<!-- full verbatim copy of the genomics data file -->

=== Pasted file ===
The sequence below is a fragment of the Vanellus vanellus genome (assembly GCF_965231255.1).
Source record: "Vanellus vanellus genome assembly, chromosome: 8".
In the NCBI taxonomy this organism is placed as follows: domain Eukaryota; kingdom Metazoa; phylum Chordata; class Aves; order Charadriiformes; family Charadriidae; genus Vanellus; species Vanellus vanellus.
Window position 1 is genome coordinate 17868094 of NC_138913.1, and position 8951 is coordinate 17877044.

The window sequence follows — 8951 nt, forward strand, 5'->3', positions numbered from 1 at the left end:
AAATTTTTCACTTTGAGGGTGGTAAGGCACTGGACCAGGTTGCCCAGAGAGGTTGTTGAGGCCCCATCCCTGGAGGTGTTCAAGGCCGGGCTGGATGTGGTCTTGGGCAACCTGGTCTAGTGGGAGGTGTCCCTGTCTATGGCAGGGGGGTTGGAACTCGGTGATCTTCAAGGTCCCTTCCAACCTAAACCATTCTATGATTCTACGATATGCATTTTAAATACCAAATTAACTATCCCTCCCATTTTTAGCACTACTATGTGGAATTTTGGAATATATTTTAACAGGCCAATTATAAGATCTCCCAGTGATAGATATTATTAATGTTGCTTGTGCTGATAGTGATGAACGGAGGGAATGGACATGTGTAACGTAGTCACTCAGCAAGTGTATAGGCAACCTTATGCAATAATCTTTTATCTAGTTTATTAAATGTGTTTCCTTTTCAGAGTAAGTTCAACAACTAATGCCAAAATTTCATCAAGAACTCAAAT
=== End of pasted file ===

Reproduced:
The sequence below is a fragment of the Vanellus vanellus genome (assembly GCF_965231255.1).
Source record: "Vanellus vanellus genome assembly, chromosome: 8".
In the NCBI taxonomy this organism is placed as follows: domain Eukaryota; kingdom Metazoa; phylum Chordata; class Aves; order Charadriiformes; family Charadriidae; genus Vanellus; species Vanellus vanellus.
Window position 1 is genome coordinate 17868094 of NC_138913.1, and position 8951 is coordinate 17877044.

The window sequence follows — 8951 nt, forward strand, 5'->3', positions numbered from 1 at the left end:
AAATTTTTCACTTTGAGGGTGGTAAGGCACTGGACCAGGTTGCCCAGAGAGGTTGTTGAGGCCCCATCCCTGGAGGTGTTCAAGGCCGGGCTGGATGTGGTCTTGGGCAACCTGGTCTAGTGGGAGGTGTCCCTGTCTATGGCAGGGGGGTTGGAACTCGGTGATCTTCAAGGTCCCTTCCAACCTAAACCATTCTATGATTCTACGATATGCATTTTAAATACCAAATTAACTATCCCTCCCATTTTTAGCACTACTATGTGGAATTTTGGAATATATTTTAACAGGCCAATTATAAGATCTCCCAGTGATAGATATTATTAATGTTGCTTGTGCTGATAGTGATGAACGGAGGGAATGGACATGTGTAACGTAGTCACTCAGCAAGTGTATAGGCAACCTTATGCAATAATCTTTTATCTAGTTTATTAAATGTGTTTCCTTTTCAGAGTAAGTTCAACAACTAATGCCAAAATTTCATCAAGAACTCAAAT